Cougars are getting more and more bold here in the valley, and we are the worse off for it. Not only have they taken dogs from yards; they have begun taking them right in front of the people walking them, and, on at least one occasion, while one was still on the leash! To date they have killed our pets and attacked adults, severely injuring them, and I fear for our school children who walk to school and play on the school grounds during recess (two cougars were spotted on the Native school grounds last year). Is this any way to live?

When discussing our problems with cougars the other night, the Conservation Officer (who had been dispatched from Williams Lake to deal with our chicken-killing marauding bear) told me we shouldn’t fear cougars. Instead, he said, we should respect them. I felt like saying, ‘Tell that to Cindy Parolin’s family, or to her son, who was attacked first by the cougar, and whose life she was defending when she lost hers, because the cougar killed and half ate her alive before someone shot it.’ Or say that to the myriad other families who have lost loved ones to cougars (or bears), sometimes in their own backyards.

If I don’t have to fear cougars, why have there been these deaths? Why does all the literature on cougars (even from our own Ministry!) advise us to defend ourselves strenuously if attacked. It warns us not to play dead because, unlike non-predatory type bear attacks, when a cougar attacks it intends to kill and eat you. Cougar attacks are always predatory, yet this man, whose job is to serve and protect the public, believes we shouldn’t fear them? Puh-leeease.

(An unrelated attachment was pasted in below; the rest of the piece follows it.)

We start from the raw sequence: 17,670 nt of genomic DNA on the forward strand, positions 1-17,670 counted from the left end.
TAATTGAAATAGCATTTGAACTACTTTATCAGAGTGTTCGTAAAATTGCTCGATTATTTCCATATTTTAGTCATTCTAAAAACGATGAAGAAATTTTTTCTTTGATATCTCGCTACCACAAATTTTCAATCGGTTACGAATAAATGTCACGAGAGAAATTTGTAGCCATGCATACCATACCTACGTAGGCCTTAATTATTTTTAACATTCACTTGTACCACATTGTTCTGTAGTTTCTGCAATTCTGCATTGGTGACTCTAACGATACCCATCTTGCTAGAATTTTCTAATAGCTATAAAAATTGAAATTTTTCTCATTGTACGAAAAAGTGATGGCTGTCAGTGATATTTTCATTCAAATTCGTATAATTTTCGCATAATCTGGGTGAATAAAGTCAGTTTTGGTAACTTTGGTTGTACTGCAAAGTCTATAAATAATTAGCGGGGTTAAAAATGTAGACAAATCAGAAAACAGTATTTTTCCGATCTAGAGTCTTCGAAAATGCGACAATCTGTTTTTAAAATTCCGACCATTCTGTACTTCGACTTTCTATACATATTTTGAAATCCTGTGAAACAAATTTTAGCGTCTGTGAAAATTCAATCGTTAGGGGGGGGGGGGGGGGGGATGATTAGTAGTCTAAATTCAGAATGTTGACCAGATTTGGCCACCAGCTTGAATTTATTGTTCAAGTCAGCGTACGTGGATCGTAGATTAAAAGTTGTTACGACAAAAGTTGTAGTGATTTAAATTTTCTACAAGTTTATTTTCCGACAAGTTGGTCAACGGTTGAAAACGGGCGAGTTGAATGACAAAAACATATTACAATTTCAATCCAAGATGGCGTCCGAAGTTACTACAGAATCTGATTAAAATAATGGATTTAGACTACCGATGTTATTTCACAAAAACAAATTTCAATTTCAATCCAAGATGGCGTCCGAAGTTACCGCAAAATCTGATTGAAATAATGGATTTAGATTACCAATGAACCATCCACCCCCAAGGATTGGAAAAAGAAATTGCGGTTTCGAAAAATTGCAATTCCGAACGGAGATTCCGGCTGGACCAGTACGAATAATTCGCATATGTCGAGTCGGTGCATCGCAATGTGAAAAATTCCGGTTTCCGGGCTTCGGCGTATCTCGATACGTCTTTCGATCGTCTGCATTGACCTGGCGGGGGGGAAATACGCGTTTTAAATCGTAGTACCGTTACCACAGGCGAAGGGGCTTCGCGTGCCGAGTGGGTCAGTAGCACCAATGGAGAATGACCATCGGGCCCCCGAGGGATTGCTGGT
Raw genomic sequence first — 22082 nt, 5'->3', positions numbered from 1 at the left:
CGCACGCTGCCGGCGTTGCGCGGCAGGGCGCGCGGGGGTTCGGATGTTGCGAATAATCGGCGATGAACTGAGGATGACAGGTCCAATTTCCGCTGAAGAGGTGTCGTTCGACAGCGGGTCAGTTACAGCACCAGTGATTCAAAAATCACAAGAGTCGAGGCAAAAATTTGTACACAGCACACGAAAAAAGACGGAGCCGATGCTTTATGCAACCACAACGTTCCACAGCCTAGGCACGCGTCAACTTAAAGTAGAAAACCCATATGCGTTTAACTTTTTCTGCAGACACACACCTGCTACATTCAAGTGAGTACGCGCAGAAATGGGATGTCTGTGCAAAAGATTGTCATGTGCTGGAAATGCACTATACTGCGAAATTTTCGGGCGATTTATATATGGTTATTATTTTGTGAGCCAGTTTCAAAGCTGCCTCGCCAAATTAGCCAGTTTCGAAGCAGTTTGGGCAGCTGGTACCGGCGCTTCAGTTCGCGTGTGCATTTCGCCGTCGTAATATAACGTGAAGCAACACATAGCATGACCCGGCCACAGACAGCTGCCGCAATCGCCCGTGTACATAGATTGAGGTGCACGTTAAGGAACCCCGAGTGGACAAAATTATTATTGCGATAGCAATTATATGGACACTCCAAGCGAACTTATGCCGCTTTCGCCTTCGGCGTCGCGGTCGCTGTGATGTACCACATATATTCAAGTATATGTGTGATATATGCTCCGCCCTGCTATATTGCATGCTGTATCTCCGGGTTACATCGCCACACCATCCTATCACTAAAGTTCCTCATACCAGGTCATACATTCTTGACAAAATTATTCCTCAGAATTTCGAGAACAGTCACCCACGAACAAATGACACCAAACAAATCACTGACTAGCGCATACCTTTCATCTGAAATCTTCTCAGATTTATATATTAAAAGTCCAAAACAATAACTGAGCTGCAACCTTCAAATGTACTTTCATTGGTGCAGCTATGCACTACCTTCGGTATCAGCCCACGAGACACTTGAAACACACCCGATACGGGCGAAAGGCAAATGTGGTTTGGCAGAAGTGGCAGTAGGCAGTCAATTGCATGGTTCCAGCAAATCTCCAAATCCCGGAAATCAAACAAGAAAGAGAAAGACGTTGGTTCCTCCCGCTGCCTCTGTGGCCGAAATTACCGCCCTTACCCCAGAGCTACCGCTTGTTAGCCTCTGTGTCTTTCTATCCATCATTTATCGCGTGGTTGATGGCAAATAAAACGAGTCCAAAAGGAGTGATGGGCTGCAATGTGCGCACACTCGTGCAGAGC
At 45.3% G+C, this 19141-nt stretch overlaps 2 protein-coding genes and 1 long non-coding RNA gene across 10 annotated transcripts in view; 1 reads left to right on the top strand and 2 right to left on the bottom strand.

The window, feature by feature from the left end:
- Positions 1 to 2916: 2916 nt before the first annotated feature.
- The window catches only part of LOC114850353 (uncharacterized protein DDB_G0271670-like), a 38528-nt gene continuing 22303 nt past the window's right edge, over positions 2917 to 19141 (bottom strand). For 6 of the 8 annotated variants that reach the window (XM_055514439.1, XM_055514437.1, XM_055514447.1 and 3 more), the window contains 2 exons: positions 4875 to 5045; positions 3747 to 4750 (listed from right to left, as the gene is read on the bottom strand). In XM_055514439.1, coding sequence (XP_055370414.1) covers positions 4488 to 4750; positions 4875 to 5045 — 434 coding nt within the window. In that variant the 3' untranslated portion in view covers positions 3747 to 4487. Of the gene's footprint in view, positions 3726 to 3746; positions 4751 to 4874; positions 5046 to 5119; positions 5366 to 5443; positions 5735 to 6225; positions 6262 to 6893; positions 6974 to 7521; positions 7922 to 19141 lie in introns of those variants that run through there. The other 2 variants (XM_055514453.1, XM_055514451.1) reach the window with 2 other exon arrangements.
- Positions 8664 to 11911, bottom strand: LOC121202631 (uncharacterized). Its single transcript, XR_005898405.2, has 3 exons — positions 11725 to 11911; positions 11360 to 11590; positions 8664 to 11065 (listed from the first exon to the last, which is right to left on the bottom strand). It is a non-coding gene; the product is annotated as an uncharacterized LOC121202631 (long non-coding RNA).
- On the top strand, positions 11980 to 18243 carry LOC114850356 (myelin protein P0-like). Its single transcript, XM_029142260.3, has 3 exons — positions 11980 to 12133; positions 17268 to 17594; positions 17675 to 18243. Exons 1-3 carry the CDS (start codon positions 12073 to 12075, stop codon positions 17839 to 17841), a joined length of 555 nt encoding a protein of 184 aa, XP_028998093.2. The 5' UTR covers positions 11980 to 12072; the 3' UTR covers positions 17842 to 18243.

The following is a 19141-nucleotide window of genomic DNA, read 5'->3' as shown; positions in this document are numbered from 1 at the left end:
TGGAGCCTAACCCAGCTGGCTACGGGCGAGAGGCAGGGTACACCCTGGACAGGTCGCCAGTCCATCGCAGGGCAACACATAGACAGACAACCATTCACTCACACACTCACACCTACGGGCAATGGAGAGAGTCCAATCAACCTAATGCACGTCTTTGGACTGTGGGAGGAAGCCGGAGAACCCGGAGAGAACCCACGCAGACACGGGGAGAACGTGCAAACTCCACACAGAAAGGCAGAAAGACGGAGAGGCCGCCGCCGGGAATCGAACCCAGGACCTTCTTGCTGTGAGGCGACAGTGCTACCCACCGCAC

The cougar I no longer have to fear.

The cougar I no longer have to fear.

Most people in the valley who hear that kind of statement laugh at the ridiculousness of it. Why? Because they know what a cougar can do to you. The doctors and nurses here know what the cougar (and bear) injuries look like. They know that it only takes 4.5 mins for someone to bleed out if a jugular vein is cut by a claw or fang. Not only that; they are acutely aware of the severely limited operating capacity of our remote hospital. They know just how lucky the few who have been attacked were, to get away with their lives.

In addition, the people here know that there has been a recent change in cougar (and bear) behaviour, and that the new Ministry of Environment policies outlawing the hunting and trapping of cougars and bears as a preventative protection measure are at least partially responsible (and likely the major contributing factor) for the change in predator behaviour.

Unfortunately, the majority of our population now resides in cities, and this majority is creating the policies that us rural folk have to live with. The sad thing is, even though many people have lost their lives because of this thinking, the rules and legislative policies are still not changing. Our society is running an incredibly dangerous experiment by presuming we can ‘live in harmony’ with wildlife. We can’t, never have, never will. It’s a dangerous fallacy and a ridiculous fantasy.